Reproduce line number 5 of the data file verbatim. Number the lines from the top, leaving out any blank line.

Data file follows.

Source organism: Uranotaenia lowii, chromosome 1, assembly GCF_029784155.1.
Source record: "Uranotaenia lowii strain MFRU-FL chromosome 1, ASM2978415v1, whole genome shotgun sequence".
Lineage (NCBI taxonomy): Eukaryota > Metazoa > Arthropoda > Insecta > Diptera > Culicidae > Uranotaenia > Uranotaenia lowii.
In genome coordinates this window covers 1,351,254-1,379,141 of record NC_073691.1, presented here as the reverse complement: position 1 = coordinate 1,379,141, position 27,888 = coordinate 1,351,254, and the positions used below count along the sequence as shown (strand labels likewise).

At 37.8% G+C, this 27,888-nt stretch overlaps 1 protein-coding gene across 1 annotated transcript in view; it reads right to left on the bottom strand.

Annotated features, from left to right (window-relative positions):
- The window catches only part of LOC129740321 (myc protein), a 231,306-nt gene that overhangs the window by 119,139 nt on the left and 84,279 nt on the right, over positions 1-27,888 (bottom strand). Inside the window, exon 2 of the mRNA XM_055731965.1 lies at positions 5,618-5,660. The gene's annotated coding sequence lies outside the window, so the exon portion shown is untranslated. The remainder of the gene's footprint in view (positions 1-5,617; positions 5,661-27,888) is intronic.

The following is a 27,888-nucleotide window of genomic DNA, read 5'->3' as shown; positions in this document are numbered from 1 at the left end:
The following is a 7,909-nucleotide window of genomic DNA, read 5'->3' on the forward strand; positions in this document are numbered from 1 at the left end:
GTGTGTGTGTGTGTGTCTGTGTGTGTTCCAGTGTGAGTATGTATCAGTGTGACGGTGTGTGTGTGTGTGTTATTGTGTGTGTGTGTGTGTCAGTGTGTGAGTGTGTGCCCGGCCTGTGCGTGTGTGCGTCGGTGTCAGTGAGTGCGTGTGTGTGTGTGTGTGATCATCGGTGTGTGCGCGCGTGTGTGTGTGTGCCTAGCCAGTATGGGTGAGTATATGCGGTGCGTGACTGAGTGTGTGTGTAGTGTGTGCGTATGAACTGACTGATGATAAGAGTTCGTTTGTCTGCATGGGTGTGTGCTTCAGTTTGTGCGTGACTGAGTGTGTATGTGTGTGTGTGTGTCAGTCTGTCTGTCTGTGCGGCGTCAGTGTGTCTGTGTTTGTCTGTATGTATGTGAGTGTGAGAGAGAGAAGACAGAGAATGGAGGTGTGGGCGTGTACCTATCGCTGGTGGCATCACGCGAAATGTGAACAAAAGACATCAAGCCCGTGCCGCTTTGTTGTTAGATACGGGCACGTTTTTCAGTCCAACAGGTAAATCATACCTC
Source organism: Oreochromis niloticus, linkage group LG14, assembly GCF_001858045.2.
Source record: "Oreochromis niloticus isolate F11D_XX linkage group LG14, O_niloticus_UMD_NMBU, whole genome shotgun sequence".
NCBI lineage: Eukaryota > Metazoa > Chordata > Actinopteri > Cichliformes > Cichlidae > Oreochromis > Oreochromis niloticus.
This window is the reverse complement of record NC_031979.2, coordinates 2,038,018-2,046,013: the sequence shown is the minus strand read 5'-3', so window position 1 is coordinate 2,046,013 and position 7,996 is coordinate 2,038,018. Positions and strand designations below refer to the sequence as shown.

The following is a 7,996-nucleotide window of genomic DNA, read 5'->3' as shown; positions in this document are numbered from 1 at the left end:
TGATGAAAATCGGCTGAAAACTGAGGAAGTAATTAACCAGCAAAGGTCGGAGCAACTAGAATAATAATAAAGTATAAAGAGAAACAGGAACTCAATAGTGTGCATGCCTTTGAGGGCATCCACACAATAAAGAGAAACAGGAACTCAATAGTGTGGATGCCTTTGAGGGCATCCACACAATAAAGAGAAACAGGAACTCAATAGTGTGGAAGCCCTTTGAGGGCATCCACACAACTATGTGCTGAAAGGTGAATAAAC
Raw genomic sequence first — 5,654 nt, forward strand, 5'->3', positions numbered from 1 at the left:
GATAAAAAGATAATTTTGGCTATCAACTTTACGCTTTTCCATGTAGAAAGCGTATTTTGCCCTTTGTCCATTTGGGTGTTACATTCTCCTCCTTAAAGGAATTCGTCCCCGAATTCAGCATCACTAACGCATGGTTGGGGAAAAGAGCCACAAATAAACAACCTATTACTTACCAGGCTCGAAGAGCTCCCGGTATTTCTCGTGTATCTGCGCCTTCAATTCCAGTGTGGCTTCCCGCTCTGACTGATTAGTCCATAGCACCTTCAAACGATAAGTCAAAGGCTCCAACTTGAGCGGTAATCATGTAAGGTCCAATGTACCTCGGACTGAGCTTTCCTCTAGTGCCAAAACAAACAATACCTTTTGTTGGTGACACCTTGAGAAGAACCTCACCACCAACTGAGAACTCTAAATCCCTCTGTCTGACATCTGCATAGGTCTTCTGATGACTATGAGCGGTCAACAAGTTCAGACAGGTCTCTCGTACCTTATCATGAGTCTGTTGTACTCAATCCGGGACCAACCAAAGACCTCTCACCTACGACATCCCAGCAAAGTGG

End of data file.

At 37.8% G+C, this 27,888-nt stretch overlaps 1 protein-coding gene across 1 annotated transcript in view; it reads right to left on the bottom strand.